Study Abroad Program Overview
This UCEAP program takes place at the Richard B. Gump South Pacific Research Station, located in Moorea, French Polynesia. The station is host to scientists and students from around the world and has a long history of providing educational and research opportunities. The incorporation of the cultural and traditional aspects of the program is made possible through the unique partnership between UC Berkeley and the Tahitian community via the Atitia Center. This partnership is with a Tahitian community-based organization, the Association Te Pu 'Atiti'a, which is made up of local educators and tradition experts. The Atitia Center develops common educational and research programs focused on marine and terrestrial biodiversity, traditional knowledge, culture, and the relationship between human societies and natural ecosystems. Physically, the Center consists of an ethnobotanic garden, fare pote 'e (traditional Tahitian meeting house), interpretive center, and the waterfront of a marine reserve.
Students will be exposed to a variety of local and international NGOs working in the region and will benefit from the blend of European, American and Tahitian perspectives affecting all aspects of life and sustainability on the beautiful, tropical islands of French Polynesia.
About the geographic location: Moorea is a volcanic island in the South Pacific; part of the French Polynesia Archipelago. It is located 11 miles northwest of Tahiti. It is a rural island with several villages and towns. The island is surrounded by a well-developed coral reef and lagoon system. Moorea is one of the world's leading sites for coral reef research and the island is an ambitious but tractable scale for whole-system study. Its archipelago setting allows comparison with other Polynesian islands sharing common biocultural ancestry (monophyletic) but differing in key parameters that affect vulnerability and resilience.
Course-related travel is by boat. Students will visit Tahiti several times during the course. All travel between islands (Moorea, Tahiti, Tetiaroa) will be by ferry. Other course-specific travel will be on lab boats to visit the reef and other study locations.
Five courses will be offered over 15 weeks (see the Courses and Credits tab above for descriptions). Students will be evaluated on course participation in discussions and field trips, a presentation, and a final exam (written). Topics covered throughout the course will be evaluated over the entirety of the term.
The Island Sustainability program in French Polynesia is appropriate for students in majors relating to environmental science/studies, ecology, biological science, or anthropology.
Students attend classes with UC students only.
Language of Instruction
Early January to mid-April
Students in this UCEAP program will be housed in the Gump Station's waterfront accommodation which contains housing for 25 students, a large communal kitchen, dining area, laundry facilities and a small classroom.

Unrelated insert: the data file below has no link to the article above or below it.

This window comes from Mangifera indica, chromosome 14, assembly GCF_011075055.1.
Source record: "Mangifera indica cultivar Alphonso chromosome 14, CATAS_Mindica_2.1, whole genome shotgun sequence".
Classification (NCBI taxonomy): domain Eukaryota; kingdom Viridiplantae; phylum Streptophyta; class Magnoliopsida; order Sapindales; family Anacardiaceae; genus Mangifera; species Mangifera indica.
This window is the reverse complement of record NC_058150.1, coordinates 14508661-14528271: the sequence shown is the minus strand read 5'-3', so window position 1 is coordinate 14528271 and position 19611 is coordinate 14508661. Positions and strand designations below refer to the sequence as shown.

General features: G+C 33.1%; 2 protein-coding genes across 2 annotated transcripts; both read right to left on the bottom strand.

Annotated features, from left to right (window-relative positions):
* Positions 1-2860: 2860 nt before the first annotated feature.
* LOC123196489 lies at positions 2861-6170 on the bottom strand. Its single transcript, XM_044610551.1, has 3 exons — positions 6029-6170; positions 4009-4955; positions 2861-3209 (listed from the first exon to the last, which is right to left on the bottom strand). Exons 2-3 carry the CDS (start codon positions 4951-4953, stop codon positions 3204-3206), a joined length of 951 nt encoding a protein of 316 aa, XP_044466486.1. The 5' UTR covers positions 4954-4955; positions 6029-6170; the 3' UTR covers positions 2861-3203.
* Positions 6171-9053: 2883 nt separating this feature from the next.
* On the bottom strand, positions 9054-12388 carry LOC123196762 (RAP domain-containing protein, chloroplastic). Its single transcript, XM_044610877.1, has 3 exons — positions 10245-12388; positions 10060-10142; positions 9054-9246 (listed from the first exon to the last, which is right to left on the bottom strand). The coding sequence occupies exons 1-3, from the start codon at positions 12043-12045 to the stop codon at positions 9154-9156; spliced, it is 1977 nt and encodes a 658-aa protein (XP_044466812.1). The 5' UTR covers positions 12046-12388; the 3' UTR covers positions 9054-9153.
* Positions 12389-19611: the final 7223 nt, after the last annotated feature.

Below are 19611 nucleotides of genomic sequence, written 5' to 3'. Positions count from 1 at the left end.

The station has fiber optic communications via undersea cable to Hawaii, HD videoconferencing in its main conference room and at the Atitia Center, and Wi-Fi connectivity throughout.
Dining services will be provided via a local caterer in the Gump Station’s cafeteria.
A visit to the atoll of Tetiaroa will provide an opportunity for students to explore the habitats of a low-lying atoll. Tetiaroa is relatively close to Moorea (2 hours by boat), and the Tetiaroa Society’s Ecostation provides dorms, internet access, wet and dry labs, and ample access to the atoll’s lagoon and terrestrial habitats.
UCEAP students are supported by UC’s network of UCEAP offices at every UC campus, the UCEAP Systemwide Office in Goleta, and the on-site faculty and staff of the Richard B. Gump South Pacific Research Station in Moorea.
See the link to the Gump Station
User Guide for local information, travel to and from Tahiti, money and banking, immigration requirements, bringing or shipping equipment, and other relevant details.
You enroll in five, intense 3-week courses:
1. Island and Coral Reef Resilience and Ecosystem Services (week 1-3)
- Introduces processes affecting island and reef function, and the human benefits derived from the resources created by these systems. Subject areas: Biology, Environmental Studies
2. Polynesian Culture and Society (weeks 4-6)
- Explores how the first peoples of the islands understand and interact with their island homes, from a traditional to modern perspective, and with insights on human-environment interactions stemming from Gump Station’s long-standing archeological research program. Subject areas: Anthropology, Ethnic Studies, Sociology
3. Issues in Biodiversity (weeks 7-9)
- Examines habitat loss, invasive species and diseases (coral and plant diseases, and mosquito-borne public health threats such as zika and dengue), genetic diversity, and eco-informatics, as well as concerns related to bioprospecting and genetic resources under the Convention on Biological Diversity (Access and Benefit Sharing). Subject areas: Biology, Environmental Studies
4. Environmental Planning, Policy, and Management (weeks 10-12)
- Investigates traditional and modern land and sea use strategies and approaches to sustainability, as well as new technologies that aim to secure food, energy, and water supplies (from marine and terrestrial sources, such as deep ocean water for air conditioning). Subject areas: Environmental Studies
5. Data Science, Communication, and Professionalism (weeks 13-15)
- Teaches effective oral and written reporting to different communities and how to structure and organize international research programs. Students discuss the role of science in advocacy and innovation, learn about data science for environmental sustainability, explore applications of machine learning and artificial intelligence. Students carry out a project to create a proposal related to sustainable management. Subject areas: Communication, Environmental Studies
Use the following resources to learn about the courses offered:
- View a preliminary syllabus for each course
- MyEAP Course Catalog lists courses previously taken by UC students. (This is a new program and currently no courses are listed.)
You are required to take a full-time course of study while abroad: 22.5 quarter/15 semester UC units. You will enroll in five courses, 4.5 quarter/3 semester UC units each. The P/NP grading option is not available on this program. All courses transfer as upper division courses to your UC campus.
Internships, Research, and Independent Study